Tactics commonly used by BlueNorOff include: phishing, backdoors,[59] Drive-by compromise, Watering hole attack, exploitation of insecure out-of-date versions of Apache Struts 2 to execute code on a system, strategic web compromise, and accessing Linux servers.[60] It's reported that they sometimes work together with criminal hackers.[64]


AndAriel (also spelled Andarial,[63] and also known as: Silent Chollima, Dark Seoul, Rifle, and Wassonite[60]) is logistically characterized by its targeting of South Korea. AndAriel's alternative name is called Silent Chollima due to the stealthy nature of the subgroup.[65] Any organization in South Korea is vulnerable to AndAriel. Targets include government, defense, and any economic symbol.[66][67]

According to a 2020 report by the U.S. Army, Andarial has about 1,600 members whose mission is reconnaissance, assessment of the network vulnerabilities, and mapping the enemy network for potential attack.[63] In addition to South Korea, they also target other governments, infrastructure, and businesses. Attack vectors include: ActiveX, vulnerabilities in South Korean software, watering hole attacks, spear phishing (macro), IT management products (antivirus, PMS), and supply chain (installers and updaters). Malware used include: Aryan, Gh0st RAT, Rifdoor, Phandoor, and Andarat.[60]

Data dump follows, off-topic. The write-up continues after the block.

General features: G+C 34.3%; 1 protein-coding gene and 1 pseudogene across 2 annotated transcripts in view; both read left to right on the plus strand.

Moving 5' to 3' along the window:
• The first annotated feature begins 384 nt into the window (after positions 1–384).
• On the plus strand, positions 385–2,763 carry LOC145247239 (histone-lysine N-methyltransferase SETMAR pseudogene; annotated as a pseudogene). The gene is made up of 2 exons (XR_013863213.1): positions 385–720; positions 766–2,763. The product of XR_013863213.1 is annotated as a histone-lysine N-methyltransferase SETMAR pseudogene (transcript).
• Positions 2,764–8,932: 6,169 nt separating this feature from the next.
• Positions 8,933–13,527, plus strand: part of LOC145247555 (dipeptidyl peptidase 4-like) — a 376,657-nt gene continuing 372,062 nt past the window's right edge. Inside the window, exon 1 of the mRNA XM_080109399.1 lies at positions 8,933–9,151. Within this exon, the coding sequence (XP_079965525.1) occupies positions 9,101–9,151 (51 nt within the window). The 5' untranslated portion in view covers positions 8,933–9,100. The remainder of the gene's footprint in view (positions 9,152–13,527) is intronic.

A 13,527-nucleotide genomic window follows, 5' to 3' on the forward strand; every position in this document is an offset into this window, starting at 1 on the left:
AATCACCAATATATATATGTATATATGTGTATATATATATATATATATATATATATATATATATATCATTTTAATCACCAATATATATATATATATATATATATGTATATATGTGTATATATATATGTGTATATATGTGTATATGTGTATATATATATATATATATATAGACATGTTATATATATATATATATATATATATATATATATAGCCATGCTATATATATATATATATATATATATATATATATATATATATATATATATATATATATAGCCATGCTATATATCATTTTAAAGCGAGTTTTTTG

In February 2021, the US Department of Justice indicted three members of the Reconnaissance General Bureau, a North Korean military intelligence agency, for having participated in several Lazarus hacking campaigns: Jin Hyok, Jon Chang Hyok and Kim Il Park. Jin Hyok had already been indicted earlier in September 2018. The individuals are not in U.S. custody. A Canadian and two Chinese individuals have also been charged with having acted as money mules and money launderers for the Lazarus group.[68][69]

See also[edit]


  1. ^ "according to press reports, had successfully carried out such operations against banks in Bangladesh, India, Mexico, Pakistan, Philippines, South Korea, Taiwan, Turkey, Chile, and Vietnam"[59]


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External links[edit]